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Martian physiology: The Mantel

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Martians are covered by a tough mantle of non-living integument, produced by a ring of tissue on the top of the head and held in the mouth at the bottom of the body. The mouth slowly but continuously pulls in the mantel and eats it, at the same rate as it is produced at the top of the body. The mantel is tough and airtight, formed by millions of ribbon-like filaments with zipper-shaped interlocking edges. Where they are produced at the top of the head, they must be preened and made to lie parallel (see Martian mating and childrearing). Oil is produced from glands in the skin around the origin of the mantel and spread across its surface by action of the tentacles, improving its insulating qualities until the mantel is nearly airtight. The inner side of the mantel is likewise coated in mucus, which seals ruptures in the mantel and makes it more resistant to gross physical damage. Commensal organisms and parasites may often be found living in this lining (see Martian lice, Martian scale, the black dust).
The mantel functions as biological armor against the elements. Kept at a consistently higher temperature, air pressure, and humidity inside than out, it is a cloak not of invisibility to sight, but of invincibility to the harsh cold airlessness of the Martian desert. In this, the Martian’s native environment, pressure differential causes the mantel to swell like a balloon (see sketch above left), but on Earth, the mantel cannot be inflated and hangs loose (see sketch above right, with a Gentleman for size comparison). This causes health problems for the Martian, most notably hyperventilation (as the Martian instinctively gasps, trying to pump air into the chamber) and infection (as bacteria tend to multiply in places where the mantle folds). There are several ways to ameliorate or prevent these issues, used by different Martian factions to suit different lifestyles (see strutting, dreading, tightening, immersing, replacing, shearing).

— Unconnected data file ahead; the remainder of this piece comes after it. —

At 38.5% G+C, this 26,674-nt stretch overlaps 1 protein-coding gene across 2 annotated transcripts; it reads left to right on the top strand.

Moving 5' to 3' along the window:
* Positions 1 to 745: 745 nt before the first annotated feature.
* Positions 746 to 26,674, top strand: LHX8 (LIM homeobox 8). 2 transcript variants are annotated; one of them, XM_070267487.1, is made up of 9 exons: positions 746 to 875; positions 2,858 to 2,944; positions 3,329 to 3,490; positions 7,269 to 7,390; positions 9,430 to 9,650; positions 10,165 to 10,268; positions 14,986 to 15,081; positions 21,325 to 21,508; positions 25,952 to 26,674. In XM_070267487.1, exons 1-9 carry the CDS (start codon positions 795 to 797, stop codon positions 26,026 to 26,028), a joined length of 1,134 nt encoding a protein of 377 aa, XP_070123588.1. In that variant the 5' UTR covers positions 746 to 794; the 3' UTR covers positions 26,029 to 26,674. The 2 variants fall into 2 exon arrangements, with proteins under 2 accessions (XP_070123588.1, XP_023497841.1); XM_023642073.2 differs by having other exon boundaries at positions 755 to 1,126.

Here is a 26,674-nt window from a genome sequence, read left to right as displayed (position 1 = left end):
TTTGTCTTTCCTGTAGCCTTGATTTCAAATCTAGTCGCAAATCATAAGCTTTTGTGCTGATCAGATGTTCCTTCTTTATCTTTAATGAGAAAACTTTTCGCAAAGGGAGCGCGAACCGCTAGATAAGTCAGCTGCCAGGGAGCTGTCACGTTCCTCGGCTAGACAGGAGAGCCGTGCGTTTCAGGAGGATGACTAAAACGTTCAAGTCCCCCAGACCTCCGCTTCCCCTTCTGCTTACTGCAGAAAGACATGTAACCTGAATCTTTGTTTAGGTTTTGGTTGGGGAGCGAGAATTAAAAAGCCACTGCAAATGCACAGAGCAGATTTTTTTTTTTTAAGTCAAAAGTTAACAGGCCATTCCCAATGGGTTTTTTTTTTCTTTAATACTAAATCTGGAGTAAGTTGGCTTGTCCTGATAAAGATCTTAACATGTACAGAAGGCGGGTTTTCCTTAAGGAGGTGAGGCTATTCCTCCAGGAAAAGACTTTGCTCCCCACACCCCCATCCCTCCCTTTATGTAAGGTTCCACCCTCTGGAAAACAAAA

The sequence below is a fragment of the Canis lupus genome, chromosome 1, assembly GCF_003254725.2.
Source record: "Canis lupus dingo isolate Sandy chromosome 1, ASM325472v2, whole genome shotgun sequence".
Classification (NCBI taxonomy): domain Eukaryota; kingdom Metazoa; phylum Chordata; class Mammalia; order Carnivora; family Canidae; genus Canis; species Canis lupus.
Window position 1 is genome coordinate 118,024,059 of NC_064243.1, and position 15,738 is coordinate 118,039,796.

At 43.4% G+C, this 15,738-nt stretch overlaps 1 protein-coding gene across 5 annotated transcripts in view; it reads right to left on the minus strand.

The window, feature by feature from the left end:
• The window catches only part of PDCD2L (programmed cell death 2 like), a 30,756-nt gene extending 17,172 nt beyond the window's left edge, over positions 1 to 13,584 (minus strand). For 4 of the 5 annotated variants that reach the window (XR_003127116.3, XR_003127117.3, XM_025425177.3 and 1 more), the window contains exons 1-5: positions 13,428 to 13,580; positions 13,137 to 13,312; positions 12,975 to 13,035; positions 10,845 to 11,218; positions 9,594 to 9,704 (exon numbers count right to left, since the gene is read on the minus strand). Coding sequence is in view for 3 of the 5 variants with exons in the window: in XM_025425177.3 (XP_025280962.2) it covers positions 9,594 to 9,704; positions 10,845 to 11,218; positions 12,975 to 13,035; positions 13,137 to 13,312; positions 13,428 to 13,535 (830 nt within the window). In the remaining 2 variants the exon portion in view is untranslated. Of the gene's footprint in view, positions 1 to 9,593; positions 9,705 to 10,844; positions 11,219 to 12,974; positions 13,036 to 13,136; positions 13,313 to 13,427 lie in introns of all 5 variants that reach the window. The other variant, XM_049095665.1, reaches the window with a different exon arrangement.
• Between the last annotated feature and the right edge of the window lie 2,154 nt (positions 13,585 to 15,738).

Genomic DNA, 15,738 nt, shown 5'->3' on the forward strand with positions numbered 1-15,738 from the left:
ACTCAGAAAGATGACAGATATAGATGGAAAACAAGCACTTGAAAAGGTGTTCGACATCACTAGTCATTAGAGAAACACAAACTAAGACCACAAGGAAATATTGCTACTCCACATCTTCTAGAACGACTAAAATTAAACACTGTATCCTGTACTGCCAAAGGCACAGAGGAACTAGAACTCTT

The mantel is breached in five places. The first is at the top of the head where the mantel ribbons are produced. Mucus and continuous grooming and pleating of the mantel ribbons reduces leakage, and artificial skull caps seals it. Some leakage also occurs at the bottom, or “skirt,” of the mantel, where the greater tentacle clusters push through, and the material enters the mouth. A complex system of valves and chambers has evolved to combat this problem, and is often enhanced further by clothing. (see Martian clothing) The mantel is parted at the top of each eye, and then rejoined at the bottom, creating the distinctively clownlike Martian visage. Mucus seals around the eyes’ lenses prevent air and water leakage, although we are told there is considerable leakage of heat through these orifices. The most profound connection to the outside air is through the hole made by the siphon, or breathing tube. Often erroneously called the “mouth,” this simple V-shaped hole is cut through the mantel integument by teeth on the edge of the siphon through which the Martian may breathe. On Mars, exchange of gasses need take place only once every two hours or so, and for the remainder of the time, the hole is sealed with mucus. On Earth, however, most Martians keep their breathing holes permanently ajar, creating the gasping action remarked upon by so many earthly observers.
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This is a project where I am extending the history begun by the eminent H.G. Wells in War of the Worlds. As far as I know, this creature matches the descriptions he gives in his book. Let me know what you think.

This color picture replaces an earlier black and white sketch. I'm working on a short story based on this concept. More soon.

The original discussion of the idea: ([link])
Map of mars: ([link])
Continents of mars: ([link])
Martian races: ([link])
Martian religions: ([link])
Martian economic blocks: ([link])
A short story written in this universe: [link]

More...maybe, if there's interest
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